Renaissance Man

By Miles Fielder, The Scotsman, 18 September 1999

The Scotsman, 18 September 1999 "My great models are William Blake - poet, illustrator - and Jean Cocteau - playwright, poet, novelist. These guys didn't make a distinction between what they did. There's a certain artificiality - and it's a pretty modern phenomenon - about the way we divide our endeavours up. If you, a writer, are also expressing yourself as a painter, you're still the same person. The manifestations of my interest in the world will be many and multifarious. So my attitude always is that I don't look too closely at myself and my processes. Most times, I just get the heck on with it. I want to have a crack at that, so it's: 'Let's see what we can achieve'
"I have an invented world quartet of books for children. I have a book called The Scarlet Gospel, which is a selection of erotic texts together with 100 illustrations. I have a selection of short stories. Basically, I have six books on the blocks right now. These explorations of mine are part of my creative health. The moment you do what's expected you're cheating your imagination and your readers. I want to do what's most exciting to me and if that's erotica then, damn it, I'm going to do erotica. And if it's outlandish children's fantasy then, darn it, that's what we'll put on the page."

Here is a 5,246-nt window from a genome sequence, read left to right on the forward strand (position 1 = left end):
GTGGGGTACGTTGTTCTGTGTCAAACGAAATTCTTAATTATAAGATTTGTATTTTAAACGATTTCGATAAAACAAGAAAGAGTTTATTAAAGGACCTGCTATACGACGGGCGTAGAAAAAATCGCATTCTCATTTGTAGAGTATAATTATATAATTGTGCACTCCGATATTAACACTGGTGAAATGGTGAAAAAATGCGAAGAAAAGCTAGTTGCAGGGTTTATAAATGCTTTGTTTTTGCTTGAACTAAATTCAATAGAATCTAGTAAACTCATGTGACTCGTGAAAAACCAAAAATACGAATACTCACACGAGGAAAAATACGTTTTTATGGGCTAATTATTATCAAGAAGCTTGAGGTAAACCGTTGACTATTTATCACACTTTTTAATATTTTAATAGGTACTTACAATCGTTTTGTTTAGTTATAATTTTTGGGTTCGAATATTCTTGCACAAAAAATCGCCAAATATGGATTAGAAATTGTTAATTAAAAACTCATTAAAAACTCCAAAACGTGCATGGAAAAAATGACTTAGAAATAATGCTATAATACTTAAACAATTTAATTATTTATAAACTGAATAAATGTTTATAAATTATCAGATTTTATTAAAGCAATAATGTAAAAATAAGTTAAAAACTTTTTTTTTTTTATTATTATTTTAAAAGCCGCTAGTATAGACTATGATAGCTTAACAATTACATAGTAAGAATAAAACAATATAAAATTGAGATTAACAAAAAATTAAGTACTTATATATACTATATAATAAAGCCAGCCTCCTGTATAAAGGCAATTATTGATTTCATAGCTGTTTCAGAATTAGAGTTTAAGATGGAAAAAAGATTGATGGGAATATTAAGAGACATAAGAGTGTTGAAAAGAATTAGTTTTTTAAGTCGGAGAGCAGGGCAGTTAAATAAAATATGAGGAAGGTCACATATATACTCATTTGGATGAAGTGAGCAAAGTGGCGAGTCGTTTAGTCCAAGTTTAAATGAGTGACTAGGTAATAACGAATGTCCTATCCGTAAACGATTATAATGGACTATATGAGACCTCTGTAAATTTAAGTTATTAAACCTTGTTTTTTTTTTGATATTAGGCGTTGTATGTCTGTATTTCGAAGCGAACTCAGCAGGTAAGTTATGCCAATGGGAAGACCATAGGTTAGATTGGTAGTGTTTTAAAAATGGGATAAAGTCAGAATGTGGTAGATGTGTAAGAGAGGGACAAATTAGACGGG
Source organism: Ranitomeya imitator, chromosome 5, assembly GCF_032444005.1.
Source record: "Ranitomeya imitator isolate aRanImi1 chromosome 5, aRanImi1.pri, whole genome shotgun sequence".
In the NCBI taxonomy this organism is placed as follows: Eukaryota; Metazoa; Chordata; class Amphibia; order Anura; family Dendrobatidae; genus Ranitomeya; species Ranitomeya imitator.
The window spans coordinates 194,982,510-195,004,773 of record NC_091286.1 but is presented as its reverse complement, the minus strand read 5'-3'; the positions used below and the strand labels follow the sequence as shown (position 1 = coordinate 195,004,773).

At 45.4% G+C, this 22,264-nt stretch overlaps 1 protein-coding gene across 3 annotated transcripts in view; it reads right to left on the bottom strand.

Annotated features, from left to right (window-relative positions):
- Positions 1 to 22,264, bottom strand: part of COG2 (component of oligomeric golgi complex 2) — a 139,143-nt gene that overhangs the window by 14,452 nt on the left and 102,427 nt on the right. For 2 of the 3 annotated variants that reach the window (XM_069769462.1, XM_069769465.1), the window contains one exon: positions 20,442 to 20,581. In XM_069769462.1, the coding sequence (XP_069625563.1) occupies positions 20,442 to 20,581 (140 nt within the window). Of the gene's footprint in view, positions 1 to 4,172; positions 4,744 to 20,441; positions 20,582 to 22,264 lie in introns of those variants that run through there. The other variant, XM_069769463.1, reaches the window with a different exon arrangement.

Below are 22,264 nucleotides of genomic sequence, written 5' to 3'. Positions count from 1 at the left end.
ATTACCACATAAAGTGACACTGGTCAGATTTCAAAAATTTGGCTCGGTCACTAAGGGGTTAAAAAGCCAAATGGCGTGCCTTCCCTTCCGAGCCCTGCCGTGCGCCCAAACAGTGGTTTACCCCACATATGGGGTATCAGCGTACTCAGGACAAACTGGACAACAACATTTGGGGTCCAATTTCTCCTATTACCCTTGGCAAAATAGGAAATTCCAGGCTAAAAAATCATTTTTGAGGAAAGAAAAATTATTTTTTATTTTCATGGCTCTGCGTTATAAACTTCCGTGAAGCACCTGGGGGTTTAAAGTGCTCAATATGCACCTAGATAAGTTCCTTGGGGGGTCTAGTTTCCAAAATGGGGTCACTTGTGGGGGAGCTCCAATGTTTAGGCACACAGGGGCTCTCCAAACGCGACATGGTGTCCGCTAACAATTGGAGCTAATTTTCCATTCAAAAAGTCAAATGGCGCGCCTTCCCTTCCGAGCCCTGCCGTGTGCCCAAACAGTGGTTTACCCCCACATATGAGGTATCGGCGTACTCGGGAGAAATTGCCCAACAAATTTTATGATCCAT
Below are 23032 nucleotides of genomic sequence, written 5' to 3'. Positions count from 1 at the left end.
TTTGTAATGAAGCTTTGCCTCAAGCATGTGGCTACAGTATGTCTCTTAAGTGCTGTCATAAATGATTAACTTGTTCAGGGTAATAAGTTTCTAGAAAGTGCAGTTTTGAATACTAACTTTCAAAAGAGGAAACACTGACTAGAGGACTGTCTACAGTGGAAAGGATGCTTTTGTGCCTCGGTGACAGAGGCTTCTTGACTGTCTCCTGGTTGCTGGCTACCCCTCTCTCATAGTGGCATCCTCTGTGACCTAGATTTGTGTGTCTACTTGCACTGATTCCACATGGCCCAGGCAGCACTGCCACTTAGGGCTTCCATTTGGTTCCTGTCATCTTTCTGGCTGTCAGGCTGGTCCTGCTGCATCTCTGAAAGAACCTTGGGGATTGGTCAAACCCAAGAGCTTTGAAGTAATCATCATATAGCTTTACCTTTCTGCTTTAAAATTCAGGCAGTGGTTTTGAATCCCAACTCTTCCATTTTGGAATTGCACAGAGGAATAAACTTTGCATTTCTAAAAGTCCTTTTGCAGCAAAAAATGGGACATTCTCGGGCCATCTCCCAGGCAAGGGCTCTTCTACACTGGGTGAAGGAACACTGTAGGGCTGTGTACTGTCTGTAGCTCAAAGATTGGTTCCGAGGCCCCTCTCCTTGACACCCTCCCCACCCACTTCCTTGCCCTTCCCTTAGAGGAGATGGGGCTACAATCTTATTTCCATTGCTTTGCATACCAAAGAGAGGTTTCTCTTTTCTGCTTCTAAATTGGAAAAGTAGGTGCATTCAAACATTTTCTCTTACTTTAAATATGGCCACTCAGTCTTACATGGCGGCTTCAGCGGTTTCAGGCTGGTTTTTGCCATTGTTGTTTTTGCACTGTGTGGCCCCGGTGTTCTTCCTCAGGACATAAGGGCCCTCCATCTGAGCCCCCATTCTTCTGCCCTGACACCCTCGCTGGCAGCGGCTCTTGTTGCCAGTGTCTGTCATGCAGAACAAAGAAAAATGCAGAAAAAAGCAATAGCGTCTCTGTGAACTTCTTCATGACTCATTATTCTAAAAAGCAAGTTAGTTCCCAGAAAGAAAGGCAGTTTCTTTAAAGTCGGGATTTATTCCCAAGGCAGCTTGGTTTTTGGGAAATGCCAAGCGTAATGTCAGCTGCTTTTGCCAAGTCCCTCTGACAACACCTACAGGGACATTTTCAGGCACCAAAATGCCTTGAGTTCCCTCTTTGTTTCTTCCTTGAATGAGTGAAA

Transcript Of Platform Performance

Interviewed by Russell Manley, Jeffrey Hall, London, 23 September 1999

"I do worry about the relationship between me as a channel, as a conduit, for this material and the material itself. I want to get out of my own way and, at the same time, I want to be aware that somewhere I have to have a life. Art, I think, is a profession - an obsession - which often precludes the simpler rhythms of a life lived... I think extreme is good - anything in the middle, I'm not interested in."

Fantasy Man

By Liza Tarbuck, Channel 4 Big Breakfast, 24 September 1999

[On moving away from the horror genre, having revolutionised it] "If you've staged a revolution you don't want to then set up the government, you want to go somewhere else and set up another revolution. I want to have as many revolutions as I can in my life.
"I did what I could with horror fiction and really enjoyed doing it. It was great. It was a great time. Now I'm doing children's fiction and fantasy fiction and I want to be, if you will, as radical in that work as I can be. Once you've done one thing you feel like, 'Oh, did I do that to the best of my ability?' And I felt with horror, yes. I'd said all that I felt I could say and it was time to move on."

Leitmotifs And Dark Beliefs

By Phil & Sarah Stokes, London, 24 September 1999 (note: full text here)